The piece of circuit board was definitely there in January 1990.  The shift of the investigation towards Libya didn’t happen until about December 1990.

    I am very much inclined to think the bloody thing was actually planted, possibly in late December 1989 or January 1990, and that the provenance showing it in the investigation records in September 1989 and May 1989 has been backdated.  Which does rather point to a huge and complicated conspiracy, indeed.  However, that’s not something that can simply be asserted on the basis of a few vaguely understood and mostly false rumours.

    The provenance of photograph 117, and whether the film was cut into individual negatives, and the question of when the wad of radio manual pages was separated into its five leaves, and whether the SCRO looked at any polaroids of any PCB fragments in September of 1989, are the important elements in this determination.  Sorry, but that’s the level of detail it takes.

  82. Morag says:

    Cameron, I thought you promised.  Quit it, will you?  I have no intention of getting into that passport nonsense with you.  Been there, done that, left the chewed remains behind.  Not interested any more.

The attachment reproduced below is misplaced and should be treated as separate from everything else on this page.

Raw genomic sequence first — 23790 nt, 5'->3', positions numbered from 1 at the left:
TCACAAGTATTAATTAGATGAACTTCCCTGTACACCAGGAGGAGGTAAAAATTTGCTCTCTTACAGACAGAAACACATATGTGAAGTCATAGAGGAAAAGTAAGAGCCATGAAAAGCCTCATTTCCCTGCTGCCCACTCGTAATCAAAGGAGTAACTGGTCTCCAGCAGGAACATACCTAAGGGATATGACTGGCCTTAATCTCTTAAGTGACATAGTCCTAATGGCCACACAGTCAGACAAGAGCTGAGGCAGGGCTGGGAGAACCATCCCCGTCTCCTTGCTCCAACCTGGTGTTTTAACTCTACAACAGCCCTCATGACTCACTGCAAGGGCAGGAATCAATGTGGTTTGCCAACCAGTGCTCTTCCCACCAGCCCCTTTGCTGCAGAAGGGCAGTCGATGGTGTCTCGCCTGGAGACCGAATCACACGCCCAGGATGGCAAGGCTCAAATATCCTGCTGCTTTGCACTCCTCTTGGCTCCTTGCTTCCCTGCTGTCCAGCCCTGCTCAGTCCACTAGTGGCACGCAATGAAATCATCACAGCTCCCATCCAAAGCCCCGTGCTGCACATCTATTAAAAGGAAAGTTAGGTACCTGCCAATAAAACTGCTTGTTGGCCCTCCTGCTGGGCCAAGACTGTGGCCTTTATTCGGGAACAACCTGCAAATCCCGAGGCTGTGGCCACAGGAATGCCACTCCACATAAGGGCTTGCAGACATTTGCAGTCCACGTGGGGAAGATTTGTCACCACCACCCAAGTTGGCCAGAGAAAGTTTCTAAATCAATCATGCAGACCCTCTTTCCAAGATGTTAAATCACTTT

83. Barontorc says:

    I think the best that can be said of this whole business is that Al-Megrahi was released by the Scottish Government to go home.

  84. Morag says:

    And informed nastily that he was being shown compassion that he never showed to his 270 victims, and that he would die a convicted, guilty man.

    I wasn’t particularly proud of Kenny that afternoon.

  85. mogabee says:

    Morag  Thanks for this. You have obviously an amazing amount of knowledge of this travesty. I had an uncle who was an undertaker in Glasgow and was involved in Lockerbie, he said that it was dire. I thought that I had a fair grip of the details but I’m impressed with this article. I have few doubts that the truth will out eventually, it always does.     I do hope that you have something that keeps you sane !

  86. Macart says:

    Wow, seriously Morag, above and beyond the call of duty for responses.

    (Doffs flat cap)


  87. Cameron says:

    @ Morag re: 1.10am

    I left ample space for “experts” such as yourself, to develop their findings on this thread. I even fed you a couple of questions for you to expand on. My last comment was not directed at you, this is not your blog and you are not the moderator.

    Apart from that, I would like to thank you and all of the other posters who have helped develop my understanding of the current position.

  88. Morag says: